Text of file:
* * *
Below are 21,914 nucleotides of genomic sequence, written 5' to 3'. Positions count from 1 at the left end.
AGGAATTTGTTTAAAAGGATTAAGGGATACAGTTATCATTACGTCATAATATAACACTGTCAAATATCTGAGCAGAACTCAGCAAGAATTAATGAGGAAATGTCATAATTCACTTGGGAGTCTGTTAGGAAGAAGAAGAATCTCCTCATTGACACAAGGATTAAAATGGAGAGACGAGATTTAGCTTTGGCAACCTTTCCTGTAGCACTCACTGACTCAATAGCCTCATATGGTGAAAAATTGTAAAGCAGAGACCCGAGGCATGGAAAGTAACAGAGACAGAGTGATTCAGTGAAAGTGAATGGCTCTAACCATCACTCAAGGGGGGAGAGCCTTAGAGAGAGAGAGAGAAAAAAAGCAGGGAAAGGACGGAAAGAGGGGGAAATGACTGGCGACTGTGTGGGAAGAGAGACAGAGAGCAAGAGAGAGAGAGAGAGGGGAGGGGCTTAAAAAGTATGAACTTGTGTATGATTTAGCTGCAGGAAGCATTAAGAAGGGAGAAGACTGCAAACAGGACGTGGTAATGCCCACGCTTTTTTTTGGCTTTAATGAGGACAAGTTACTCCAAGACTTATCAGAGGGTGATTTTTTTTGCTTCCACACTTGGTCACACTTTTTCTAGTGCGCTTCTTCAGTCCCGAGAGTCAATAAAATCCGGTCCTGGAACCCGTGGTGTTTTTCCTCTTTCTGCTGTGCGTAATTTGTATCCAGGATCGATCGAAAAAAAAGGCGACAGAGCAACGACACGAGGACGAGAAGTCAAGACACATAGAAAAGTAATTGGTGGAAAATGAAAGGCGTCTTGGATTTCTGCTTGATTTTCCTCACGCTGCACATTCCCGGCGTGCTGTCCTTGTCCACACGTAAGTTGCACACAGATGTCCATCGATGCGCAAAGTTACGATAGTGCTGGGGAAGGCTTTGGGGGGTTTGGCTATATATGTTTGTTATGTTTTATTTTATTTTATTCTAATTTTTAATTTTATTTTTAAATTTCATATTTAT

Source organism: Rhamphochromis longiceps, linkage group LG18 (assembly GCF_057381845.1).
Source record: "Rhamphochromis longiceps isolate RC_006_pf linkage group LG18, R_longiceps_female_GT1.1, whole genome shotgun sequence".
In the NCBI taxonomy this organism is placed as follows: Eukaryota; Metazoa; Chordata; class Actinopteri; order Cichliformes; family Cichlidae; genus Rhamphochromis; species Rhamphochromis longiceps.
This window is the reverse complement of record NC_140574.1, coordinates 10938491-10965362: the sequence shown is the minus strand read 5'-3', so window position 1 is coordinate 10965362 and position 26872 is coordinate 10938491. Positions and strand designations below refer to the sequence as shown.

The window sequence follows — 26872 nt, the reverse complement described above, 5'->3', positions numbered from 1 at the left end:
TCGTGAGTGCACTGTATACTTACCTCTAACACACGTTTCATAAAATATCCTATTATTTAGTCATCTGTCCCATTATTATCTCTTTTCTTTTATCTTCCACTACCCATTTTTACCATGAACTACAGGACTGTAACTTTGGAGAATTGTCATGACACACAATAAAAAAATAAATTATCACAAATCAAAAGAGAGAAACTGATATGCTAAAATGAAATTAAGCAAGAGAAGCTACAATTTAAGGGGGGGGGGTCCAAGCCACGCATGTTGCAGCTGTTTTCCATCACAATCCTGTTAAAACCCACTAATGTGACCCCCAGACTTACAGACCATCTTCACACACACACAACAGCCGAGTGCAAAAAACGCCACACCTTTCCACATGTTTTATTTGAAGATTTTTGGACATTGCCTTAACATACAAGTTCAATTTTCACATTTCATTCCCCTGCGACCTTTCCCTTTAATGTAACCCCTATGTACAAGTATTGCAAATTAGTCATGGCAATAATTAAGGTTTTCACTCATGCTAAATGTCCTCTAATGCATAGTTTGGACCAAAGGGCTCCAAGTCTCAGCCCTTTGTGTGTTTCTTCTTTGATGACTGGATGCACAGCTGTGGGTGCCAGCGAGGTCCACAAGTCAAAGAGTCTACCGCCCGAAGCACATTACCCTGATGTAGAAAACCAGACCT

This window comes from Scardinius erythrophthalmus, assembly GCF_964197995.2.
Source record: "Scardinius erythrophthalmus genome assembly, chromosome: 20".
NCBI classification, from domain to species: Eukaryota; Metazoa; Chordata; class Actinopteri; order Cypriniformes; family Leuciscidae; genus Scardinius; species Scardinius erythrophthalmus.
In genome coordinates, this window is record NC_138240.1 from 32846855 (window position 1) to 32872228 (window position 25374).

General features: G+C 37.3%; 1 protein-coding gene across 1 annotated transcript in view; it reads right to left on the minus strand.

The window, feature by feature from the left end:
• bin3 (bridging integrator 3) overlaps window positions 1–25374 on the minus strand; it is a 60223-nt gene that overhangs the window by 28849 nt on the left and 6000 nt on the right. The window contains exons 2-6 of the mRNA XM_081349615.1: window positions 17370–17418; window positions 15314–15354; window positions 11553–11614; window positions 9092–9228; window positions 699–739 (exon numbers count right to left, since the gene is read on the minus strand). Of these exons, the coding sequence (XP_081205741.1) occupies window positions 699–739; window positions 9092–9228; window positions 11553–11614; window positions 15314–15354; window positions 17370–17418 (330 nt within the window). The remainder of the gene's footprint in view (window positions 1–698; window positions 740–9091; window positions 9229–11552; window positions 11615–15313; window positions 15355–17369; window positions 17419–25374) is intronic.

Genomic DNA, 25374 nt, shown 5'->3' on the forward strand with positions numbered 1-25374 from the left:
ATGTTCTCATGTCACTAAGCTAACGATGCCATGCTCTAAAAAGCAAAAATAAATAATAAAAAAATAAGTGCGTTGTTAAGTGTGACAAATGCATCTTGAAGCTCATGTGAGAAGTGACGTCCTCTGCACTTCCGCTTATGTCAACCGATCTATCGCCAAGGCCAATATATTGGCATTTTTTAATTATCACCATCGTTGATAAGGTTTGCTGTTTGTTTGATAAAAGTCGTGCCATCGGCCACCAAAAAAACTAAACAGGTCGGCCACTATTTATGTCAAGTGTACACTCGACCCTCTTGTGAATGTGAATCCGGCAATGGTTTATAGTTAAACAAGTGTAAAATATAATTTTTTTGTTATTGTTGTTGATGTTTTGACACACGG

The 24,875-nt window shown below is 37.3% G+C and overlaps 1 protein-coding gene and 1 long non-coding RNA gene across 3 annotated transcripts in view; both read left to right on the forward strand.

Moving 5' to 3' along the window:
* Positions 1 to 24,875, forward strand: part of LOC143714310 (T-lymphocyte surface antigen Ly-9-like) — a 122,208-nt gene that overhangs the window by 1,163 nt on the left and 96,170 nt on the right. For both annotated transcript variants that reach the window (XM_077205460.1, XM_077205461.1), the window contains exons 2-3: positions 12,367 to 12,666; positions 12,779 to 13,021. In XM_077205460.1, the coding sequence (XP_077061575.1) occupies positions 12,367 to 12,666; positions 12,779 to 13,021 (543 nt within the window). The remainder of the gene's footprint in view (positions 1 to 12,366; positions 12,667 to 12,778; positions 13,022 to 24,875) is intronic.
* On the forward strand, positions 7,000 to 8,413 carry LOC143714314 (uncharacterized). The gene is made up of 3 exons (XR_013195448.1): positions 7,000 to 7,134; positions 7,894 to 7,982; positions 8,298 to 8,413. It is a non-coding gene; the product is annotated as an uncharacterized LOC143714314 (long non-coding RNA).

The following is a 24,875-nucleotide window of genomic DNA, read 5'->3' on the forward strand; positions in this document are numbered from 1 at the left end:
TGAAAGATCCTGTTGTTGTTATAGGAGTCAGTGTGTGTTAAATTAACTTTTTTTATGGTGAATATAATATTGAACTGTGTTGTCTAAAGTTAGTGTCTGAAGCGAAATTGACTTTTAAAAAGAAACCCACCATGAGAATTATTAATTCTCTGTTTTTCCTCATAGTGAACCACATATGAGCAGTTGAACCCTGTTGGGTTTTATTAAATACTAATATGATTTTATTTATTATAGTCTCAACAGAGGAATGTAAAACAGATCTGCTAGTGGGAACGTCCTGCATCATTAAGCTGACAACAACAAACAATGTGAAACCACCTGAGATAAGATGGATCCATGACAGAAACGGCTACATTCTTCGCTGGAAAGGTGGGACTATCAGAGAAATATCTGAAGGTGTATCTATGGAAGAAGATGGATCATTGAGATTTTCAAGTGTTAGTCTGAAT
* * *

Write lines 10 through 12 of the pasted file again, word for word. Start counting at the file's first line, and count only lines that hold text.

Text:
Source record: "Scardinius erythrophthalmus genome assembly, chromosome: 20".
NCBI classification, from domain to species: Eukaryota; Metazoa; Chordata; class Actinopteri; order Cypriniformes; family Leuciscidae; genus Scardinius; species Scardinius erythrophthalmus.
In genome coordinates, this window is record NC_138240.1 from 32846855 (window position 1) to 32872228 (window position 25374).